BY ANDREW TILLETT
WORKERS TRYING TO IMPROVE Papua New Guinea's justice system were among 32 contractors sacked by Australia's foreign aid agency for fraud or for botching projects, new figures show.
During the past five years, AusAID has torn up the contracts of two organisations delivering programs. The rip-offs and bungling cost taxpayers more than $200,000.
Figures published in Hansard in response to questions from shadow foreign affairs minister Julie Bishop showed that most of the sackings occurred in PNG, Fiji and East Timor.
And the problems were not just with low-level staff such as clerks. Managers were among those who lost their jobs.
The Law and Justice Program in PNG had a clerical staff member sacked in 2006, with another local staff member terminated a year later.
One person hired for the "electoral support program" in PNG resigned in 2008 after being told his contract would be torn up.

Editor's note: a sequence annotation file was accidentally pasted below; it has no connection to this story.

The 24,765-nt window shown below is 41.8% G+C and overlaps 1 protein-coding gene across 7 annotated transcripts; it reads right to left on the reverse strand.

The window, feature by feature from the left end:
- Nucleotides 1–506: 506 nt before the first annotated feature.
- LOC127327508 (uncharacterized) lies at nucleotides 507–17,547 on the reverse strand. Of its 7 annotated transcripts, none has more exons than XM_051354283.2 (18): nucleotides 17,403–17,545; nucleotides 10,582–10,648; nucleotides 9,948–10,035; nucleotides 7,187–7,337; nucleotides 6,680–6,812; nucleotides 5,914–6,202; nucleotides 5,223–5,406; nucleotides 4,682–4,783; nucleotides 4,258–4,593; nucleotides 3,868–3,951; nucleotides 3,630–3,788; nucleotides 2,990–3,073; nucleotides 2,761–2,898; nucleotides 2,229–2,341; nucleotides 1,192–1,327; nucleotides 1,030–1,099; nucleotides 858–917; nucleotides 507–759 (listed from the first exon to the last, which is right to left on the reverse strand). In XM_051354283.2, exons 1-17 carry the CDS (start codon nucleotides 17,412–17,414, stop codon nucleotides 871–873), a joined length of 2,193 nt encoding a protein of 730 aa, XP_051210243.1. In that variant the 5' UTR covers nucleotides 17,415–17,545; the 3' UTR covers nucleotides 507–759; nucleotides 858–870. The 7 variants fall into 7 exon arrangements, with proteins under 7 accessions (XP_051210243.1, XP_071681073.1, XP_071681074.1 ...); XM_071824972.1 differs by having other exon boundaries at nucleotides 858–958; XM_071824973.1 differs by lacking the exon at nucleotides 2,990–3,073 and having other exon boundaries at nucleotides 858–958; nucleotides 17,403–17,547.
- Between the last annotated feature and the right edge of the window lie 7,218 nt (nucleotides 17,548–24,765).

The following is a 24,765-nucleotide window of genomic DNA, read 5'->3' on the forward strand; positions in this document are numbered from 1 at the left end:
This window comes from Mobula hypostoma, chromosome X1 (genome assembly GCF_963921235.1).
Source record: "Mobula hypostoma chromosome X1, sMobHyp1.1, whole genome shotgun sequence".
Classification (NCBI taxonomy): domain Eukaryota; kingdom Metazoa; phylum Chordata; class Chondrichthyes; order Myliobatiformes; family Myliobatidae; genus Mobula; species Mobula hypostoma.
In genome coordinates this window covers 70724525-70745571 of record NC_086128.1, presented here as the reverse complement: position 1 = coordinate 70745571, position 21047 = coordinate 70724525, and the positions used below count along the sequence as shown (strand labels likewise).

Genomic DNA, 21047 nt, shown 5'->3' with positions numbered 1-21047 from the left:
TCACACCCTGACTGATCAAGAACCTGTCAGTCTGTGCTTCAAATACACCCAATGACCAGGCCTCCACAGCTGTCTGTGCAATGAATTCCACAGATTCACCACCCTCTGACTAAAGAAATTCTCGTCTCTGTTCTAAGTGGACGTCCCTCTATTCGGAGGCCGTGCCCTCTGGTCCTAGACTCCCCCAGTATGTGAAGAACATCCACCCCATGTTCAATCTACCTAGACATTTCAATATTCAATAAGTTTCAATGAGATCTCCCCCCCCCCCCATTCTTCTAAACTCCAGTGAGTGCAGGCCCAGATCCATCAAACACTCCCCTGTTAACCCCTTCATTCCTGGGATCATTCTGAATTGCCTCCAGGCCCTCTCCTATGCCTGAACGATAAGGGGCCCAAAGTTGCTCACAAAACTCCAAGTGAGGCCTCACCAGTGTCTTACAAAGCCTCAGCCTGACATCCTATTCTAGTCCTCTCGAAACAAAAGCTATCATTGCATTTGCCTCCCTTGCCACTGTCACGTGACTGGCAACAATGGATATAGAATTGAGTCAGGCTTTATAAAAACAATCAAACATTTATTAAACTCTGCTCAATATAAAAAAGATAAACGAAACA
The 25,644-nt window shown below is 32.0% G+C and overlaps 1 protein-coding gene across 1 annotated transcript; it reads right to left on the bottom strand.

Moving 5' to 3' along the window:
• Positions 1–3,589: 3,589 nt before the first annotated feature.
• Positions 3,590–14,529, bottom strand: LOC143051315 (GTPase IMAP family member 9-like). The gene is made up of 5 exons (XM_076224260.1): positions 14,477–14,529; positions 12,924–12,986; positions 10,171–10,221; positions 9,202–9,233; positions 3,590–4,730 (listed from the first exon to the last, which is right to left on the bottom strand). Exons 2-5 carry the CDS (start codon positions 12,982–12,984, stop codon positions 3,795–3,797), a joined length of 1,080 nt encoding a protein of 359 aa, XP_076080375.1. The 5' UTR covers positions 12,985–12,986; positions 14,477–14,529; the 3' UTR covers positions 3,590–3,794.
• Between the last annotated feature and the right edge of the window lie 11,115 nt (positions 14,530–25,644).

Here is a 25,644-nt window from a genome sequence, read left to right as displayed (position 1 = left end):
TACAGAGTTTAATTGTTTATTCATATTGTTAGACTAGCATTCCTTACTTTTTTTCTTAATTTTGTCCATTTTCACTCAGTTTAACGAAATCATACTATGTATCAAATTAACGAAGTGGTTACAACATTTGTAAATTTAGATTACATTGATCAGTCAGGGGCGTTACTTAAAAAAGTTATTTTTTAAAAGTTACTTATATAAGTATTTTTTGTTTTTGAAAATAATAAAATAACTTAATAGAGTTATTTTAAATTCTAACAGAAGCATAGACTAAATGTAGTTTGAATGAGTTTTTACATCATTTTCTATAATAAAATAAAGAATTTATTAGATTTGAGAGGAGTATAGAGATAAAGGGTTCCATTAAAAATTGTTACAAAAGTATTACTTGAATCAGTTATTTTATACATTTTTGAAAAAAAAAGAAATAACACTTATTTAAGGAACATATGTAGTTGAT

An AusAID spokeswoman said the cases of fraud or mismanagement cost taxpayers $218,500, with almost $171,000 recovered so far.
She said AusAID's fraud controls were effective, with 99.998% of its administered funds going to intended recipients.
Regular audits were conducted of contractors, while police were called in when Australian law had been breached. Companies and non-government organisations blacklisted for fraud were banned from bidding for new contracts.
"AusAID has a zero tolerance policy towards fraud in the aid program," the spokeswoman said.
She added that the organisation investigated all reports, sought to recover money, prosecuted offenders and ensured probity.
Source: The West Australian, 15 November